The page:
The invention has for'another object. the reception of either modulated continuous waves or` heterodyne` signals, and the provision ofy means for equalizing thek signals of low attenuationv and the signals of highattenuation by variably cou' ,pling an auxiliary Wave collector to the receiving circuit ofv the low attenuation signal independently of the reception of the high attenuation signal, the degree of vcoupling necessary` to effect.

such equalization being a measure of the distance.`

Another object of theY invention resides in the combination of a radio compass anda distance finder embodying directional loops in which the deviation' of one'loop from the true direction, as shown by the'oth'er, for equalizing the'amplitude of the tworeceivedV signals serves bothI asa meararita@y swift'iloiE.l

arrangement' of: a receiving system embodying my invention.

Fig. 3 is aplan View` ior'reading directlydistance.v l AV'.Fig. '4 illustratescurves'of direction; coupling and capacity for usein ca1ibratingthe1neasuring'instrument' illustrated'inFig'. 3'.

Referring tothe' drawingslddesignates a'conventional antenna of relatively'good radiating; properties' and operating" near vits' fundamental' frequency. It is preferably of the verticallydise posed'typeyandofllow ohmic resistance'and high radiation resistance for' `transmitting ysignals of low attenuation and-.on` anfinterr'nediate Wave band, forje'xample, SOUmeters. l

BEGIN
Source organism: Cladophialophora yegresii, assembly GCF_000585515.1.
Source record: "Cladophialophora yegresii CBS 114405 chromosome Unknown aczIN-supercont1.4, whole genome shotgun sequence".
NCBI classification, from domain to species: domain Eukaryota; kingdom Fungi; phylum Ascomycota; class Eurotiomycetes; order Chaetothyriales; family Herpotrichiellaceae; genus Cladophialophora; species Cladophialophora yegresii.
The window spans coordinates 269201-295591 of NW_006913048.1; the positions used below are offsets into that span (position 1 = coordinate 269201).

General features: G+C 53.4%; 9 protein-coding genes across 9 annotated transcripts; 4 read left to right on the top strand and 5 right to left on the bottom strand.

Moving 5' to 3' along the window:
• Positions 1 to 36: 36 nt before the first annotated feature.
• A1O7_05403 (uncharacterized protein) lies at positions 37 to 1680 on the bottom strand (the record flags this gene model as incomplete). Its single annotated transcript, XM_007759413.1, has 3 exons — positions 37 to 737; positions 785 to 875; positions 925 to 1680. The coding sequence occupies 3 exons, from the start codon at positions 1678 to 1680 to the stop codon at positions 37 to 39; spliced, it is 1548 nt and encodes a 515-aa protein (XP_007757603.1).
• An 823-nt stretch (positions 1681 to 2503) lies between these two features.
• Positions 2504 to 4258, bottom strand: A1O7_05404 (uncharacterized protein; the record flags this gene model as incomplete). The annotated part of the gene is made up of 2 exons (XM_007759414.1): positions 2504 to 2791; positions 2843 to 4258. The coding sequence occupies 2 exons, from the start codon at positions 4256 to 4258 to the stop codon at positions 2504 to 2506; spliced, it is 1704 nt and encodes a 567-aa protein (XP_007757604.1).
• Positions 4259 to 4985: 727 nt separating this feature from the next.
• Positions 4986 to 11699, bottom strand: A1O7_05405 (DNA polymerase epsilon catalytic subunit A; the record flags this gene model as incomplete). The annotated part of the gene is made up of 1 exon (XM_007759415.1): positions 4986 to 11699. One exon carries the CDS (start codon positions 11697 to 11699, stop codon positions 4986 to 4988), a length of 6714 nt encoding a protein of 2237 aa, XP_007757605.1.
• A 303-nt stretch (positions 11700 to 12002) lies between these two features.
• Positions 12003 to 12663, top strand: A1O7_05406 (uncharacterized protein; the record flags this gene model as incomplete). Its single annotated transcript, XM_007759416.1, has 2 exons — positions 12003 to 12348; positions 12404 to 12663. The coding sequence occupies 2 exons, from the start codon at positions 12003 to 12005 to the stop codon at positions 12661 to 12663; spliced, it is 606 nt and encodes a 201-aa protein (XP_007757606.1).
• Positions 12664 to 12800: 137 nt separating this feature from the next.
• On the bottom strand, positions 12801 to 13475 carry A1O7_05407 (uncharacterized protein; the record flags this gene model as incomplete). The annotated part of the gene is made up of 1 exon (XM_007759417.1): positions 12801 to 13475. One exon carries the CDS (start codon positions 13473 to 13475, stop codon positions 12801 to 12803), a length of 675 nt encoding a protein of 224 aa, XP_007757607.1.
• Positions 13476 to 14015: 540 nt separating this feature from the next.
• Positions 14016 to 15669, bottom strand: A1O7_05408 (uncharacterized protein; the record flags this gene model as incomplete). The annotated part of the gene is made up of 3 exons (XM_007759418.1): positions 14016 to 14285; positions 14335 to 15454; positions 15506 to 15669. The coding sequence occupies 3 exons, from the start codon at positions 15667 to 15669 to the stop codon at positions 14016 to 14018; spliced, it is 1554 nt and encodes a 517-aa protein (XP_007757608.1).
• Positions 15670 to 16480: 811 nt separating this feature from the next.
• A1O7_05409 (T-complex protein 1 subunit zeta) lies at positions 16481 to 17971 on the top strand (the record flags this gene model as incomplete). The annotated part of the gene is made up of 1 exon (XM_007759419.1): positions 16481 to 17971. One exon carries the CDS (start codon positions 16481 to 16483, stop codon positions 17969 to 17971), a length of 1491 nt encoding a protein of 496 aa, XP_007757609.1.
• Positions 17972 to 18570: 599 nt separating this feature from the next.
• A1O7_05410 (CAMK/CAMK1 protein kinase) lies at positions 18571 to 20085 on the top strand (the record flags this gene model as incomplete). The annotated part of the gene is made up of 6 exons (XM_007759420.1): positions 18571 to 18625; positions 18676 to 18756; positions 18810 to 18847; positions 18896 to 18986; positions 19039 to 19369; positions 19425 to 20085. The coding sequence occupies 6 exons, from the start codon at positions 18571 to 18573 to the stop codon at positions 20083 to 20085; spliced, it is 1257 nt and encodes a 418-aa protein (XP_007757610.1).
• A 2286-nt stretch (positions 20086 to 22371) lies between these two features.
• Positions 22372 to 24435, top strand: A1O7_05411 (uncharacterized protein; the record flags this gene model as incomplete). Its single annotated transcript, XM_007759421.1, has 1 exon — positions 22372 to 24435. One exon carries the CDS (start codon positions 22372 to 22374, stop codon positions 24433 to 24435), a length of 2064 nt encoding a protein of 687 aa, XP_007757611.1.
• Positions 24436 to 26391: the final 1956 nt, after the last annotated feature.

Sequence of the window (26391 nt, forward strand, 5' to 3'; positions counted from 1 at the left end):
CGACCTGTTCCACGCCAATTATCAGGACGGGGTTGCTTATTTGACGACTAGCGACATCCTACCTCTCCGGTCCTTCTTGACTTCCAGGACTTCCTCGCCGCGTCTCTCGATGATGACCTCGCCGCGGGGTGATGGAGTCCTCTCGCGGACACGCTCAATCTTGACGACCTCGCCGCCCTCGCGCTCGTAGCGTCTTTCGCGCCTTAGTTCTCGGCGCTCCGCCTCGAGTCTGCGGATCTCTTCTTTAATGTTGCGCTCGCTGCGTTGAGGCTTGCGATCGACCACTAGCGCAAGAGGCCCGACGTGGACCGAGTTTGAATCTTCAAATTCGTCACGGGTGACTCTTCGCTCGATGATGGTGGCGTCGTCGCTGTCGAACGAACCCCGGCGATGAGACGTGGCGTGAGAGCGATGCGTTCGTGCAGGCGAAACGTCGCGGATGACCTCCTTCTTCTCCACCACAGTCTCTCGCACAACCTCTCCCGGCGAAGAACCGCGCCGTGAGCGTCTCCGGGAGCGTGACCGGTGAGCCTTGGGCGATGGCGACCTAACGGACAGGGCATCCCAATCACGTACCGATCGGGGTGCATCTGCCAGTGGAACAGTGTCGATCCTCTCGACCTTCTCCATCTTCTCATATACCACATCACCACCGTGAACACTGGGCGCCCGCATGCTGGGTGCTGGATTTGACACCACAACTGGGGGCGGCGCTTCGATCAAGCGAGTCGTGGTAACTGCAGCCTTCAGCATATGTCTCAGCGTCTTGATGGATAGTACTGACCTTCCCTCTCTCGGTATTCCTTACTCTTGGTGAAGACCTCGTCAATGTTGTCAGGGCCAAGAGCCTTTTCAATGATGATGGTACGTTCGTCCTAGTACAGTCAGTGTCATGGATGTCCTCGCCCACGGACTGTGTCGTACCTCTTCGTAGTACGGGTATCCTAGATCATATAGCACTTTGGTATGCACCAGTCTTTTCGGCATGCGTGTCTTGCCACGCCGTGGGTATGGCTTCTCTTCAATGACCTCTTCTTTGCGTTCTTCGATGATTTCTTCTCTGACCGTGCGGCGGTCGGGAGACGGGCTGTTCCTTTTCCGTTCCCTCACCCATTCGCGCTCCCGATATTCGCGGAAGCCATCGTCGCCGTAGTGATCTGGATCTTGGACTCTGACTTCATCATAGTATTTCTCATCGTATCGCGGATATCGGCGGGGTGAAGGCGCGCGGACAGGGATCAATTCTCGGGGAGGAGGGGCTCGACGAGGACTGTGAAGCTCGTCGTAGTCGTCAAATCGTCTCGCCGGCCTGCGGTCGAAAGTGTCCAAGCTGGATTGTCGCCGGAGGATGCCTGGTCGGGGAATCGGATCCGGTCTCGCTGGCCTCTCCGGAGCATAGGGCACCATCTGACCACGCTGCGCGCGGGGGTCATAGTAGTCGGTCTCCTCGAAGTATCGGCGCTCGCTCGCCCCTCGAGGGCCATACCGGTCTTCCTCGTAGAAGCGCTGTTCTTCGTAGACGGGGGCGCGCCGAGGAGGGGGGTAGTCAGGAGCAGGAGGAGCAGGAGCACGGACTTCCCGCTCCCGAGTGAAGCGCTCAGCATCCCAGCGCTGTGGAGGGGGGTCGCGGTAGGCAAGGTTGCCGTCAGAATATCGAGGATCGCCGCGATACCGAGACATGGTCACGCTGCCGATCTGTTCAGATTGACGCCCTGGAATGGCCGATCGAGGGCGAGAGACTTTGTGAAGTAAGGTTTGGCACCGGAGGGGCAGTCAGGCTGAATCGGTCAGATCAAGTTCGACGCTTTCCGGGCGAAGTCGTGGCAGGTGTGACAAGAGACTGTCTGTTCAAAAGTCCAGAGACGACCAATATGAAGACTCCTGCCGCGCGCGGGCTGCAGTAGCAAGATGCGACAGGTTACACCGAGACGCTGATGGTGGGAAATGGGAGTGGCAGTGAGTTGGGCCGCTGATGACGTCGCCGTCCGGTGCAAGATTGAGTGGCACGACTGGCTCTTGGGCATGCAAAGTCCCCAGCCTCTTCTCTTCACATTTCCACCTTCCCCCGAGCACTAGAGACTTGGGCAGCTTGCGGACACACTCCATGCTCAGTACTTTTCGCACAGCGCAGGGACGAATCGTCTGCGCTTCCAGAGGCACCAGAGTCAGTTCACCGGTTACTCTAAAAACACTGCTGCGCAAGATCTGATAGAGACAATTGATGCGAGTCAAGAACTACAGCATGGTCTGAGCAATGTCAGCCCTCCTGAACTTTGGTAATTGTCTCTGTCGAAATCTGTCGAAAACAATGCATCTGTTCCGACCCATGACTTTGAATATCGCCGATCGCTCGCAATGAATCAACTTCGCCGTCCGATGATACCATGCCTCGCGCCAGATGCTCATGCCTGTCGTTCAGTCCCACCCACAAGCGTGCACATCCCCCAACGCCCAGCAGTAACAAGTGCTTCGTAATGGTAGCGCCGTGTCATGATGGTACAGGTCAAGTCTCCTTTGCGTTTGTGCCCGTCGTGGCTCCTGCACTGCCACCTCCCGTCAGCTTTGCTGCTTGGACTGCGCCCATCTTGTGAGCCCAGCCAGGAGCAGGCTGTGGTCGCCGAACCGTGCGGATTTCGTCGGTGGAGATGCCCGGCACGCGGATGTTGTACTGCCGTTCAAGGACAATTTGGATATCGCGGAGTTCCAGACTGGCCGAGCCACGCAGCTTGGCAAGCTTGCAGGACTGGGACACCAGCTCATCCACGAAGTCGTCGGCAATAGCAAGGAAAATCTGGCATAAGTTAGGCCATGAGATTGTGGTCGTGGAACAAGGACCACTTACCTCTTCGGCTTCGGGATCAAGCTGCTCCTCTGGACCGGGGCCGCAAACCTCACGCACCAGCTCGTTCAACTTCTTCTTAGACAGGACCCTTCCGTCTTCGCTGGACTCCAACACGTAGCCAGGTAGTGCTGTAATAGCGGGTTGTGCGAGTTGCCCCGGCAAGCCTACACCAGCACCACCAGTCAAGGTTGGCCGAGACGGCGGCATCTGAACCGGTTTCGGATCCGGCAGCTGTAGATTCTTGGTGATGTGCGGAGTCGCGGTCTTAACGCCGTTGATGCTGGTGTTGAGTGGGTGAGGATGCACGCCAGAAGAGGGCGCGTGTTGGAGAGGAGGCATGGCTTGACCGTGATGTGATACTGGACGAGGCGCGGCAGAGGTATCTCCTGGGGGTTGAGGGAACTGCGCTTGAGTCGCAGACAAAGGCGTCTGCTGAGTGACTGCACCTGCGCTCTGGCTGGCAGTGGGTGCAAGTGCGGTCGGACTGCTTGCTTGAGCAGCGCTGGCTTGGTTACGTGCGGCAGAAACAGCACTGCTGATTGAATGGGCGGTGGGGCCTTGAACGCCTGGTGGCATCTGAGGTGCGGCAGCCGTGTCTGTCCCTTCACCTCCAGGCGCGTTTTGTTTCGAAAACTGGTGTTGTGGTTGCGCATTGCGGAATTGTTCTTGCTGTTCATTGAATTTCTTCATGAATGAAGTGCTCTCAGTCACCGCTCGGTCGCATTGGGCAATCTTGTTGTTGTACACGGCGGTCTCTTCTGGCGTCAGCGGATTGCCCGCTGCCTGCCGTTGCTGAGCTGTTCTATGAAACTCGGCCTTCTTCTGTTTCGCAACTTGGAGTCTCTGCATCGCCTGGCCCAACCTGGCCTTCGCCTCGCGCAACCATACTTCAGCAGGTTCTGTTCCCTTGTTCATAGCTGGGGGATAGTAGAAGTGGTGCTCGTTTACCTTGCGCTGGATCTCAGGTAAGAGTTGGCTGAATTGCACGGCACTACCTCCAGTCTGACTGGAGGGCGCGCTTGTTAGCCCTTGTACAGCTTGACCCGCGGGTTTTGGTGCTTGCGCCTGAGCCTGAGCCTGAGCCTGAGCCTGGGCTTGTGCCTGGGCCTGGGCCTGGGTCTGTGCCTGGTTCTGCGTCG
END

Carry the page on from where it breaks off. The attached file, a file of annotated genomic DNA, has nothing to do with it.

An oscillator circuitf Vembodying* the oscillator tube 11 isgcoupled totlie antennay through the4 variable' gridjV coupling" 12 andI plateicou'plng" 13;

the' oscillator' being offrevlativc'ly low power y and* energized either from the plate battery* lit1 or yfrom a modulatedsourceof`a1ternating current 15', a change-'over switch in one or the other. n

Fig. l' illustrates also an-` additional oscillating: circuit embodying the oscillator tube 2'0V4 of rela# tively'liighpower and operating at"comp'arati've ly low frequencyor long Wave, for'examplei 30,000 meters. The oscillator is energized from"the" battery 2l or modulatedl sourceV of alternating current 22;, the change' fromio'n'e'v to the' other beingeffected by a switch 23. The'latter osc'il; lating circuitl isv couplf'e'd, as through the variable gridcoupling24 andplatefcoupling .25', with an. antennaA 26fgrounded at 27.v This antenna is'oi the" order of a closed loop, having the armsV or ijcb'eing providedito' f entf f a measuringnstrumentf branches'28'extending radially outwardly fromy To alternately transmit signals over the aforesaid antennae, a rotatable switch device embodying the cam is providedVthe same being driven from a-motor 3l and periodically closing alternately contacts 32 and 33, respectively.

The receiving circuit is indicated in Fig. 2 of the drawings and embodies a multi-turn direc- 1 tional loopv 35 provided with a pointer element 36,

and is adapted to be tapped at different points as at 37 for tuning to resonancev in the case of signal of long wave and high attenuation.